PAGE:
We believe the Bible to be the Word of God. Yet, what that means is not clear in the text itself. For the Scriptures are made up of many kinds of literature – poetry, history, prophecy, wisdom, liturgical direction, narratives, fictional stories (parables for example), rules, regulations, stories of exemplary behavior and of sin. Some of the words of the Bible are directed to God, and some are from God directed to us. Some are prescriptive and some descriptive. The verse quoted above from Psalm 103 is the Psalmist talking to himself, and in turn when we appropriate the text, it is our own giving direction to our self, and is not directed to God.
In that Psalm, I am reminding and commanding myself to bless the Lord. And I am to do it “with all that is within me.” ALL that is within me – with my heart, soul, mind, body. With my lungs, brain, stomach, kidneys, muscles and joints. With my thoughts and yes with my temptations, my feelings, my pains, sorrows, drowsiness and my boredom. The cobwebs in my brain are to bless the Lord, so too my addictions, my doubts, my fears, my joys, my passions, my energies. Everything within me is called to bless the Lord.
And if we could direct everything within us to bless the Lord, our life indeed would be changed! Nothing then would separate us from God, for we would be directing everything within us toward the Lord God. We would become unified and whole, single-hearted, with our entire being directed toward our Creator, Father and Son and Holy Spirit. Nothing would separate us from God and nothing would be moving us away from God.
I would indeed in that moment call to mind every blessing God had ever given me, and not only me but everyone I knew, and had given the entire creation. This complete change of heart, mind, direction, a true metanoia, all resulting from blessing the Lord, and simply doing what one verse of the Scriptures tells me to do.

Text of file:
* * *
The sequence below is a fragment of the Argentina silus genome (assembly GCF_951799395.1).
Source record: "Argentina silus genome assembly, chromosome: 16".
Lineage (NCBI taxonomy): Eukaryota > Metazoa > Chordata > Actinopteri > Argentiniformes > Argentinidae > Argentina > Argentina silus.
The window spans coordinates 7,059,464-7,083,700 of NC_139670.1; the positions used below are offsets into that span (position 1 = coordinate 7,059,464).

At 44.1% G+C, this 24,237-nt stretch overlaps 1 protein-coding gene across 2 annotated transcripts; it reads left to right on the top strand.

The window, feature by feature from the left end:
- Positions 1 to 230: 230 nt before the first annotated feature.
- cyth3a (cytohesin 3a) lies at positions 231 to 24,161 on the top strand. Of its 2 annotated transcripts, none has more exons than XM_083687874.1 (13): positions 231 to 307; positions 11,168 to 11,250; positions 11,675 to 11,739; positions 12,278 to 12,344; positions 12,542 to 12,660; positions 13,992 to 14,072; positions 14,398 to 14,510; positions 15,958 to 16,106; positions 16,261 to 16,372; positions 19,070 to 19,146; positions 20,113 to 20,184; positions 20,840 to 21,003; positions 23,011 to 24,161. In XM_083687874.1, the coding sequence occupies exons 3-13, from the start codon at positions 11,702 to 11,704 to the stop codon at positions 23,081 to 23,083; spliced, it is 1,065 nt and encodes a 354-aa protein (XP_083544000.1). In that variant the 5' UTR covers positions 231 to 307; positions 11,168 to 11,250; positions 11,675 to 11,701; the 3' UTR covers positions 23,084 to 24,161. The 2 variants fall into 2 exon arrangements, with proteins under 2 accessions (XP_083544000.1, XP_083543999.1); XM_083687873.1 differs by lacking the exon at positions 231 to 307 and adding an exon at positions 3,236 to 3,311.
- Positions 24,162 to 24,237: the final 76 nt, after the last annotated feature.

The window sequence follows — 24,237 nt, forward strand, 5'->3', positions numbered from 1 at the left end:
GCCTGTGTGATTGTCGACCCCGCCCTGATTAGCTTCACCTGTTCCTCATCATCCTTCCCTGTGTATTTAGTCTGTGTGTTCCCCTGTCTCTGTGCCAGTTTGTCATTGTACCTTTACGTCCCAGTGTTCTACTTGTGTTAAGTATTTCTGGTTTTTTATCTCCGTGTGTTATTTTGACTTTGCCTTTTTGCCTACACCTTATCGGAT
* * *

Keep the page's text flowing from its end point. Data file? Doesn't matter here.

And how long am I to continue this blessing God? For as long as I am alive.
I will sing to the LORD as long as I live;
I will sing praise to my God while I have being.
May my meditation be pleasing to him, for I rejoice in the LORD.
I am to bless the Lord with all that is within me, and to do it as long as I am still alive. The praising of God is not dependent on how I feel, or whether things are going well or badly, or whether I’m successful or failing, or whether I’m rich or poor, whether or not my prayers have been answered, whether things are happening as I believe they should or not. As long as I live I am to sing this praise to God, to bless God, and to think about things that are pleasing to Him.
And, I can also ask, and just where am I to bless the Lord?
Bless the Lord, all you His works,
in every place of His dominion.
Bless the Lord, O my soul!
I am to bless the Lord in every place of His dominion, which turns out to be everywhere and anywhere. I do not need to go to a special place to bless the Lord for the earth is the Lord’s, and everywhere I am is the place of His dominion, and so I should be blessing the Lord wherever I am. I don’t need to wait until I am in church, nor do I need to go to a monastery to bless the Lord. As St Nikitas Stethatos remarks:
“I have heard people say that one cannot achieve a persistent state of virtue without retreating far into the desert, and I was amazed that they should think that the unconfinable could be confined to a particular locality… the desert is in fact superfluous, since we can enter the kingdom simply through repentance and the strict keeping of God’s commandments. Entry into the kingdom can occur, as David states, in all places of His dominion, for he says, in all places of His dominion bless the Lord, O my soul (Psalm 103:22).” (quoted in PSALMS AND THE LIFE OF FAITH, p 293)
How different the world would be if we Christians blessed God with all that is within us, in every place and in each moment that we are alive. It would be as we pray: On earth as it is in heaven.
Rejoice always, pray constantly, give thanks in all circumstances; for this is the will of God in Christ Jesus for you. (1 Thessalonians 5:16-18)